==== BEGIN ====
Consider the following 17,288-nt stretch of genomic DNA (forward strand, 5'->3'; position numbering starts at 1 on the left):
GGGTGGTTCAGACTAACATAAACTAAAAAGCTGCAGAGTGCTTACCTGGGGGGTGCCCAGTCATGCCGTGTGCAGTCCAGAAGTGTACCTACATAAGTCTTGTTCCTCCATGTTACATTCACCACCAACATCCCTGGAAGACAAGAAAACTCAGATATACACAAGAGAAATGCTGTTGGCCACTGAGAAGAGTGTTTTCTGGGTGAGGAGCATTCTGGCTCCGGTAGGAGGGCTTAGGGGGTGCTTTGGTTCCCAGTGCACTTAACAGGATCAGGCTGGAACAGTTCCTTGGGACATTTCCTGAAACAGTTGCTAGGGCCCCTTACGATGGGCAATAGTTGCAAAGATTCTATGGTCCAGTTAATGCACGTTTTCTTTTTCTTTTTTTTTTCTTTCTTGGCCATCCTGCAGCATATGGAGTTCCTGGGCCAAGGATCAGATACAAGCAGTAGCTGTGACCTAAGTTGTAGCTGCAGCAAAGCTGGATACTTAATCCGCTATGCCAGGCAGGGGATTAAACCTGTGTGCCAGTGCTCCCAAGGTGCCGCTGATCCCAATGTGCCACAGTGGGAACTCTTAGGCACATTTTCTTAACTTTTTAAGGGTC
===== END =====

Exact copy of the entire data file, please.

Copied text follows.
Consider the following 17,288-nt stretch of genomic DNA (forward strand, 5'->3'; position numbering starts at 1 on the left):
GGGTGGTTCAGACTAACATAAACTAAAAAGCTGCAGAGTGCTTACCTGGGGGGTGCCCAGTCATGCCGTGTGCAGTCCAGAAGTGTACCTACATAAGTCTTGTTCCTCCATGTTACATTCACCACCAACATCCCTGGAAGACAAGAAAACTCAGATATACACAAGAGAAATGCTGTTGGCCACTGAGAAGAGTGTTTTCTGGGTGAGGAGCATTCTGGCTCCGGTAGGAGGGCTTAGGGGGTGCTTTGGTTCCCAGTGCACTTAACAGGATCAGGCTGGAACAGTTCCTTGGGACATTTCCTGAAACAGTTGCTAGGGCCCCTTACGATGGGCAATAGTTGCAAAGATTCTATGGTCCAGTTAATGCACGTTTTCTTTTTCTTTTTTTTTTCTTTCTTGGCCATCCTGCAGCATATGGAGTTCCTGGGCCAAGGATCAGATACAAGCAGTAGCTGTGACCTAAGTTGTAGCTGCAGCAAAGCTGGATACTTAATCCGCTATGCCAGGCAGGGGATTAAACCTGTGTGCCAGTGCTCCCAAGGTGCCGCTGATCCCAATGTGCCACAGTGGGAACTCTTAGGCACATTTTCTTAACTTTTTAAGGGTC